The Supreme Court has laid down the test for determination of the seat. Reliance has been placed on the English case of Shagang South-Asia (Hong Kong) Trading Co. Ltd. v. Daewoo Logistics[9], where the arbitration clause stated that the arbitration is to be held in Hongkong and the English law is to be applied. The court here, after relying on Shashoua principles, held that Hong Kong is the implied seat of arbitration as there is the absence of contrary indicia.


Similarly, the Supreme Court concluded that a venue which is stated in the arbitration agreement where the Arbitral proceedings are to take place then such a venue becomes the seat of the arbitration unless a contrary indication is present with respect to the seat. These contrary indicators could be “the tribunal is to meet here for convenience", " the tribunal shall examine the witness here" etc.


AUTHORITY AND WAY HEAD


The authority of BGS SGS Soma can be analysed in the light of several judgements. However, it is of sheer importance to address the precedents that have been overruled and stated incorrectly in the concerned case.


The case of Antrix Corporation Ltd. v. Devas Multimedia Pvt. Ltd.[10] has been stated incorrect and overruled by the bench of BGS SGS Soma because the interpretation to paragraph 96 of the BALCO judgment by the Delhi High Court is contrary to the intention of the constitutional bench and the Shashoua principles. The Antrix judgement interpreted the paragraph 96 of Balco judgement and upheld the concurrent jurisdiction; stating that Section 42 of the Act would be rendered useless if exclusive jurisdiction provided to the courts at the seat of arbitration and jurisdiction at the place of cause of action is absent. Therefore, the Delhi High Court gave limited consideration to the Indus Mobile Case and held that the exclusive jurisdiction to a neutral seat is contrary to Section 42 of the Arbitration and Conciliation Act, 1996. The bench of BGS SGS Soma overruled the judgement stating that the interpretation given by Delhi High Court is contrary to the legislative intent of statute and goes against party autonomy that is granted to parties under the Arbitration and Conciliation Act, 1996. In the year 2020, the Supreme Court has upheld the same view in the case of HCC v. NHPC.[11]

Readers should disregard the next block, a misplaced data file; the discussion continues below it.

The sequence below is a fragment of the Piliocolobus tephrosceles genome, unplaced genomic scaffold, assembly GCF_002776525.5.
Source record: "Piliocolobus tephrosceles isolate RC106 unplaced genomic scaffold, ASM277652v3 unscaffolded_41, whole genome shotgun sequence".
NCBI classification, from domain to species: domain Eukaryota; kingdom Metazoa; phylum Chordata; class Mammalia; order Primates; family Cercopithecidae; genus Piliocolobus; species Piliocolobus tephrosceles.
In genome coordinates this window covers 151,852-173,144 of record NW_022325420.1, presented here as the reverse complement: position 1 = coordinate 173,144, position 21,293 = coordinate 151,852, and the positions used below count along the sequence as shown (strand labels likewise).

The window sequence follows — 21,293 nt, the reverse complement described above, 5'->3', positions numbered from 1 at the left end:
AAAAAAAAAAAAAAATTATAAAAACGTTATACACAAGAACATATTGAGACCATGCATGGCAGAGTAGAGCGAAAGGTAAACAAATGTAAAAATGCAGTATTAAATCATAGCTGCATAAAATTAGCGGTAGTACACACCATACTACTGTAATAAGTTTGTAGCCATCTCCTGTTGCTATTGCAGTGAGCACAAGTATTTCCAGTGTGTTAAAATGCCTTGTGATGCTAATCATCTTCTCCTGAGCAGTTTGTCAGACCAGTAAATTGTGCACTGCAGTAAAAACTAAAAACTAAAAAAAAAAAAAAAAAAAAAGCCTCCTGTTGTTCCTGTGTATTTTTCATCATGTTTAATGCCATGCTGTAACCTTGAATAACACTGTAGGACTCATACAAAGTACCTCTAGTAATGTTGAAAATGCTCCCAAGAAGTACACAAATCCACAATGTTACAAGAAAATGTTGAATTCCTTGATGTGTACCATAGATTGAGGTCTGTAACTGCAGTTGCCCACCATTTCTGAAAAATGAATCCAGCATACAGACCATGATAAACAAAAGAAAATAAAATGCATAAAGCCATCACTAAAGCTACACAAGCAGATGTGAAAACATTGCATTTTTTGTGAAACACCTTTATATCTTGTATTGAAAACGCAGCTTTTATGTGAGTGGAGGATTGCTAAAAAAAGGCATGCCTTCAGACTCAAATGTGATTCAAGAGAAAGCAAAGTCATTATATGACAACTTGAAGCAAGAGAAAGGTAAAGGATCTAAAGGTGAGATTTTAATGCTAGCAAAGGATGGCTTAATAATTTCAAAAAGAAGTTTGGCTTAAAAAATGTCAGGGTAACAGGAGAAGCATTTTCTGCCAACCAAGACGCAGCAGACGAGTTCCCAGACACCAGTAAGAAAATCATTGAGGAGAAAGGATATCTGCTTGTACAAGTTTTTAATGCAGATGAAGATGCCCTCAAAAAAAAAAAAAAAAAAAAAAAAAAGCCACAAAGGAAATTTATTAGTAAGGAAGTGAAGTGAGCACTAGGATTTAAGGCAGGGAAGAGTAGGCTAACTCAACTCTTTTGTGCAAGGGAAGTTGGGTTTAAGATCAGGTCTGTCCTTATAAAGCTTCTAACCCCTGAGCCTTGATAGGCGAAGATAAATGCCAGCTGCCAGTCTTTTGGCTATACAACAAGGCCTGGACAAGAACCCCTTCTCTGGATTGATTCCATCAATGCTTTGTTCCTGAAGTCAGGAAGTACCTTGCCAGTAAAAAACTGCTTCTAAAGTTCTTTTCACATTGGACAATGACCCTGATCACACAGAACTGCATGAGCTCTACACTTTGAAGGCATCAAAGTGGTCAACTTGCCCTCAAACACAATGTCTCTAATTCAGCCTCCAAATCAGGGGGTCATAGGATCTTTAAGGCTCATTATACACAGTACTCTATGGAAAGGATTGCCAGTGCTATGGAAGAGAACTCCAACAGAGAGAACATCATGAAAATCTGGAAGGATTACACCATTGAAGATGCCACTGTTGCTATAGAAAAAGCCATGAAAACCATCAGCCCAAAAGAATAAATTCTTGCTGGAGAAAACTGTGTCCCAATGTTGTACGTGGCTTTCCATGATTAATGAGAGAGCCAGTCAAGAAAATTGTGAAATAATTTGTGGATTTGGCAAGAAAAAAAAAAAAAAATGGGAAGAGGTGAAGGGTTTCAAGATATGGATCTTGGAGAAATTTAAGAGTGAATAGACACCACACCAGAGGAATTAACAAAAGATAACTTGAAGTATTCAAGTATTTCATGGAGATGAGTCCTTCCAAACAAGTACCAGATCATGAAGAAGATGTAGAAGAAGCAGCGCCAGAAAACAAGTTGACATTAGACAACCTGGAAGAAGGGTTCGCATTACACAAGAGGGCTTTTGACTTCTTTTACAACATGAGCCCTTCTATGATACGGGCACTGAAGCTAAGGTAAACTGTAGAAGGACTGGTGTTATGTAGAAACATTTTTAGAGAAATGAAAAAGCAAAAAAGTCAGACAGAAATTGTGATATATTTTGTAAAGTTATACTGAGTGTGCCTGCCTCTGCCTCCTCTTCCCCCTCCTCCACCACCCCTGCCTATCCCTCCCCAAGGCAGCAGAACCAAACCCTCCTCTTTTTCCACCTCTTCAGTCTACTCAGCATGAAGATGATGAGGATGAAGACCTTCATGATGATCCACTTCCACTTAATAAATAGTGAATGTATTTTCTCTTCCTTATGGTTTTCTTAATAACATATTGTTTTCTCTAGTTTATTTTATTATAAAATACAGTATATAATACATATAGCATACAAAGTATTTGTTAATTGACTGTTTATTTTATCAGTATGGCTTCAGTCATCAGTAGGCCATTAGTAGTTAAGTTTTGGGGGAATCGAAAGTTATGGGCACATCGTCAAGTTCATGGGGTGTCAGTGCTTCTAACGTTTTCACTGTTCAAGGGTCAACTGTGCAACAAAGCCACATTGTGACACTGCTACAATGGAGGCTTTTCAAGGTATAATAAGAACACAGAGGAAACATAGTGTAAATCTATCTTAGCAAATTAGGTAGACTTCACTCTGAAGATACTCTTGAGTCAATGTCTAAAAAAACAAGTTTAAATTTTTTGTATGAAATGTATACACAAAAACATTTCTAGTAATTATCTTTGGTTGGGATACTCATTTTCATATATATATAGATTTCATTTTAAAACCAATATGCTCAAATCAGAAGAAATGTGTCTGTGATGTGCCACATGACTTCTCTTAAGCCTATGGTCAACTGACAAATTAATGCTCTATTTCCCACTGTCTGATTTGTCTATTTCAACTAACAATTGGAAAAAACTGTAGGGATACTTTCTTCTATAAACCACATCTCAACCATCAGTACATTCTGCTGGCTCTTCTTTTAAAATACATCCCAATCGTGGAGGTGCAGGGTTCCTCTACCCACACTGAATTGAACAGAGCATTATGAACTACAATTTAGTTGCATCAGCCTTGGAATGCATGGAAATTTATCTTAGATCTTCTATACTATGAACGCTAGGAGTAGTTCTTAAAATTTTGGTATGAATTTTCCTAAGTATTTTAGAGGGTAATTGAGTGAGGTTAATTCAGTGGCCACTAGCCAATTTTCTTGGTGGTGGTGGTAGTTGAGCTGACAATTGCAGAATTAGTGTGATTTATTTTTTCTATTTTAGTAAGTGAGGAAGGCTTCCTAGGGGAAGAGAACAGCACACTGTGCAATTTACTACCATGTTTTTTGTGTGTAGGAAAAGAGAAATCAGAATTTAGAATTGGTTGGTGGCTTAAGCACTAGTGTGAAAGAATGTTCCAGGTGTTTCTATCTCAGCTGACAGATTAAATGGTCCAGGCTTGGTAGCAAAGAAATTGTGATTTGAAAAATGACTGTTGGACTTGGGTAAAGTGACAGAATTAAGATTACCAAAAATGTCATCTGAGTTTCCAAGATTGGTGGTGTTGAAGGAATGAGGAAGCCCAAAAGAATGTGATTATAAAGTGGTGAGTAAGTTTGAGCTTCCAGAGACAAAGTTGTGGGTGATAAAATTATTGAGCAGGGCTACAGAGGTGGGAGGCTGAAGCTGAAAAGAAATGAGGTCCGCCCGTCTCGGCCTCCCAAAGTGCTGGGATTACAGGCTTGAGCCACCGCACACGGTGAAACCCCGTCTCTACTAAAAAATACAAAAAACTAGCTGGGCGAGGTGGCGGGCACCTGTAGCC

The Supreme Court, in BGS SGS Soma, has also questioned the correctness of the Union of India v. Hardy Exploration where a three-judge bench of the Supreme Court based its ratio on the reading of Article 20 and 31 of the UNCITRAL Model Law, where it concluded that the parties by agreement decided the seat of arbitration and if they fail to do so then the Tribunal has the duty to assess the seat of Arbitration. The Supreme Court held that Kuala Lumpur is the venue and the courts of India had jurisdiction, this being contrary to the clause stated in the agreement. Therefore, according to the grounds set by Shashoua principles and the governance of super national set of rules as upheld in the BGS SGS Soma. The bench held that Hardy Exploration is incorrect in upholding that Kuala Lumpur is not the seat but the venue of arbitration.


In the recent judgement of Mankastu Impex Private Limited v. Airvisual Limited[12], it was held that the mere presence of expression that 'the Arbitral proceedings will take place here' is not an indication of the seat of arbitration and the intention of the party has to be considered as well. In the Mankastu Impex, the Supreme Court in paragraph 22 has partially upheld the case of Hardy Exploration as it upholds that there should be the presence of positive indications in an agreement to designate a place as the seat of Arbitration. The Supreme Court did not go into the correctness of BGS SGS Soma as the clause in consideration was well detailed. However, this puts forth the contention regarding the struggle and lack of clarity between BGS SGS Soma and Hardy Exploration in the seat and venue debate.



References:


[1]BGS SGS Soma v. NHPC, (2020) 4 SCC 234

[2]Shashoua & Ors v. MukeshSharma [2009] EWHC 957

[3] Bharat Aluminium Co v. Kaiser Aluminium Technica (2012) 9 SCC 552

[4]Indus Mobile Distribution (P).Ltd. v. Datawind Innovations (P) Ltd, (2011) 6 SCC 161

[5]Union of India v. Hardy Exploration and Production (India) Ltd, (2019) 13 SCC 472

[6] Kandla Export Corporation and Anr. v. M/s. OCI Corporation and Anr., (2018) 14 SCC 715

[7] South Delhi Municipal Corporation v. Tech Mahindra, 2019 SCC Online Del 11863

[8] Supra. 2

[9] Shagang South-Asia (Hong Kong) Trading Co. Ltd. v. Daewoo Logistics, [2015] EWHC 194

[10] Antrix Corporation Ltd. v. Devas Multimedia Pvt. Ltd, 2018 SCCOnLine Del N338

[11] HCC v. NHPC, Supreme Court Transfer Petition (c) No. 3053 of 2029

[12] Mankastu Impex Private Limited v. Airvisual Limited, 2020 SCC OnLine SC 301